They are going home again this week, home to the dogwoods that bloom paper-white each spring and to the brilliant red azaleas that glow like embers on the lawns of Augusta National. They are going home to the cathedral of tall pines, to the deacons in green jackets, to the old-time religion at Amen Corner. Front yard, backyard. Home.
They are going home again to the Masters, golf's only major tournament that comes back to the same place every year. But for Raymond Floyd, this year's Masters will be different, very different. This year Floyd will be going to the only home he has. Early in the morning of Feb. 19, while Floyd was in San Diego for the Buick Invitational, the sprawling, 12,000-square-foot house on Miami's Biscayne Bay in which he and his family had lived for 14 years was destroyed by a fire.
"House is not the right word," says Maria Floyd, Raymond's wife of 18 years. "It was our home. It was big and grand, but you could come in our house and put your feet up in any room and feel at home. It was the basis for our whole lives. All of our memories were there." The house was built of stone and cement, so while it burned, it was the interior—not just the furniture but also the pictures, the mementos, the awards, the very soul of their lives—that fueled the fire. "We woke up one morning, and it wasn't there anymore," Raymond says.
When Maria called Raymond in San Diego at 1:08 a.m.—he says he will always remember that time on his hotel clock—and told him their house was burning, he asked her how bad it was. "They say they'll have it out shortly, but the roof's fallen in," she said.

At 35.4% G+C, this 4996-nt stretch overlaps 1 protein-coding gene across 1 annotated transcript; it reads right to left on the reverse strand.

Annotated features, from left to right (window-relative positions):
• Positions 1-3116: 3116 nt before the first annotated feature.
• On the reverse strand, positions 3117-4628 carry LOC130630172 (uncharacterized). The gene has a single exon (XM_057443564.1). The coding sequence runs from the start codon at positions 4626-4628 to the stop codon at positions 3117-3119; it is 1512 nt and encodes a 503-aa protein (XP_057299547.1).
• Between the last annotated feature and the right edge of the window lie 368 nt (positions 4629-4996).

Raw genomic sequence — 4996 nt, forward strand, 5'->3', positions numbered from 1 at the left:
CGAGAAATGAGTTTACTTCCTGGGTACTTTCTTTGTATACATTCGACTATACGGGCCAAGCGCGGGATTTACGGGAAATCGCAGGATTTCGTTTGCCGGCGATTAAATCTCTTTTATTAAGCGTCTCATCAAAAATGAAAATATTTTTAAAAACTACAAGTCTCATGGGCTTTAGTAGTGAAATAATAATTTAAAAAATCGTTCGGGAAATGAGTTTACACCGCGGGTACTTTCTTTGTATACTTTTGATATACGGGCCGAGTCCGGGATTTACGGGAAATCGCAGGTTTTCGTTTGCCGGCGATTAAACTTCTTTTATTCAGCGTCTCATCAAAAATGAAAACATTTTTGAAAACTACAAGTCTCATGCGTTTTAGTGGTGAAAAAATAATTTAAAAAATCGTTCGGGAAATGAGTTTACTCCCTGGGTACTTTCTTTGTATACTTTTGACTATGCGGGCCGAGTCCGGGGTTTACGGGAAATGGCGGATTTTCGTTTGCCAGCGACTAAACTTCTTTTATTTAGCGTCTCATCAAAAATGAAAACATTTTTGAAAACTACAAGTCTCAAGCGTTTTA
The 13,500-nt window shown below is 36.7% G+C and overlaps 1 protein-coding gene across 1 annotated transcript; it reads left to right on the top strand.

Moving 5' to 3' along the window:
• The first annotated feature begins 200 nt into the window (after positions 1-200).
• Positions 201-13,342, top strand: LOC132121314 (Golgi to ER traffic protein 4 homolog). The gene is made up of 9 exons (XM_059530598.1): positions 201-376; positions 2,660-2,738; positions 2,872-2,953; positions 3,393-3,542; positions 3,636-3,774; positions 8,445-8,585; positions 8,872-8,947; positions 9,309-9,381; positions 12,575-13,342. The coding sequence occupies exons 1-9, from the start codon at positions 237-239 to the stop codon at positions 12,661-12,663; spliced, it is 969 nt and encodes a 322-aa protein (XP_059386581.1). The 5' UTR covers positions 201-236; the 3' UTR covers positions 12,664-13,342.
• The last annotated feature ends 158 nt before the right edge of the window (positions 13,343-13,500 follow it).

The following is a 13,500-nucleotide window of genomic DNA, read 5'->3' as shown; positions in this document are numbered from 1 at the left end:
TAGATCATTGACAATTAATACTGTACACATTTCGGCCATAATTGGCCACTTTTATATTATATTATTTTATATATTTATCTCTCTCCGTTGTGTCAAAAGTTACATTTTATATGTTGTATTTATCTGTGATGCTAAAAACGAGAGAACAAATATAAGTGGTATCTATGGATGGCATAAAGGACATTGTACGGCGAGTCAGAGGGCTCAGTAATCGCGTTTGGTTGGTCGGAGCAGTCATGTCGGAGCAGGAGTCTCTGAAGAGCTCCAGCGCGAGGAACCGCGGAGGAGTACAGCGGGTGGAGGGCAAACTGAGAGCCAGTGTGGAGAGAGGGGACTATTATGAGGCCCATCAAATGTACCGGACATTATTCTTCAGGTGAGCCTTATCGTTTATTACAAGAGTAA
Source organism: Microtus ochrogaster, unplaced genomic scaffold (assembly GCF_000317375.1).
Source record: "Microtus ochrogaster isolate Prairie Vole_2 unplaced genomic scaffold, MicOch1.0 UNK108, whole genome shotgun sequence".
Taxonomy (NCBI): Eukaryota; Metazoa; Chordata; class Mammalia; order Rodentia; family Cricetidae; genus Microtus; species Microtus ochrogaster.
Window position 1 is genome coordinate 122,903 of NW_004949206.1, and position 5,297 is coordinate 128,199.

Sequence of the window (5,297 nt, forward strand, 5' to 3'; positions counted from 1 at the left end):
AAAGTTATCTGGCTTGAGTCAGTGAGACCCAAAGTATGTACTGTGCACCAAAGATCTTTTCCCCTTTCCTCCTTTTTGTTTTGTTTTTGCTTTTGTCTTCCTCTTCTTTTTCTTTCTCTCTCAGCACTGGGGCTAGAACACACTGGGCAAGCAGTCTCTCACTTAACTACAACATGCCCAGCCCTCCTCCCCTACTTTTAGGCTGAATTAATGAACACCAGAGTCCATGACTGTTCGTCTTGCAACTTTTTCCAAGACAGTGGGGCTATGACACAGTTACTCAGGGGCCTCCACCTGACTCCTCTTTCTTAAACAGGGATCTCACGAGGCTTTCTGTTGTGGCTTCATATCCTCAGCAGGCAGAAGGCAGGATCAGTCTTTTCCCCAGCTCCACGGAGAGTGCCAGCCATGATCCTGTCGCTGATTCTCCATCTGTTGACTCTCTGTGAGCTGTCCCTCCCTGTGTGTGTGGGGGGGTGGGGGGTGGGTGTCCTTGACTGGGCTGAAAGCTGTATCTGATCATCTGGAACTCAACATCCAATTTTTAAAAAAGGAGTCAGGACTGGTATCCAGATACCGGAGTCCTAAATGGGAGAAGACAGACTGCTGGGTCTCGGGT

"She called me back an hour and a half later while I was packing," Raymond recalls, "and she was not hysterical, but she was very upset. She said, 'We're going to lose the house. It's roaring.' "
The Floyds' housekeeper, Aurelia Kaselin, had been awakened in her room by the crackling of fire on the patio outside. Maria, whom Kaselin had called on the house intercom, thought the fire was so insignificant that she only roused her three teenage children so they wouldn't be startled by the sirens of the fire trucks. When Kaselin rescued the family parakeet from the window overlooking the patio, she noticed that glass was spitting off the window from the heat. "By that time there were firemen pounding on the front door, saying that everybody had to get out of the house," says Maria, who stood on the front lawn and watched throughout the early morning as the fire fighters battled the blaze. "It wasn't until we were driving away in the station wagon that I could sec how big the fire was."
The facade of the house remained standing, lending an air of unreality to the whole episode. When Raymond got home later that day, he said it was as if he were standing on a movie set. "I couldn't believe it," he says. "You feel so violated, like everything's been taken away from you."
Investigators think the fire may have been caused by a faulty electrical outlet. The Floyds' first decision was to rebuild on the same site, and in the meantime, they have moved into a house up the street, where they'll live for the next year during construction.
A lesser casualty of the fire was the huge party Raymond and Maria threw every year during the Doral Ryder Open for just about everyone connected to the Miami tournament. "It didn't matter that we had white carpets, or what you spilled," Maria says. "Everybody came, and everybody was comfortable." Raymond grilled steaks, and there was an Italian buffet. The Floyds made everyone feel at home.
Before the fire, it had been six years since Floyd had won a Tour event, and at 49, he felt himself marking time until he would be eligible for the Senior tour next September. "I'd been playing well, I just didn't score," he says. "Maybe the fire woke me up, I don't know, but at the Doral [two weeks later] all of a sudden I started scoring." He finished the tournament at 17 under, a winner by two shots over the white-hot Fred Couples and Keith Clearwater. The victory made Floyd the oldest player to win a Tour event since Art Wall won the 1975 Milwaukee Open, at 51. Moreover, it made him only the second player, along with Sam Snead, to win a Tour event in four different decades.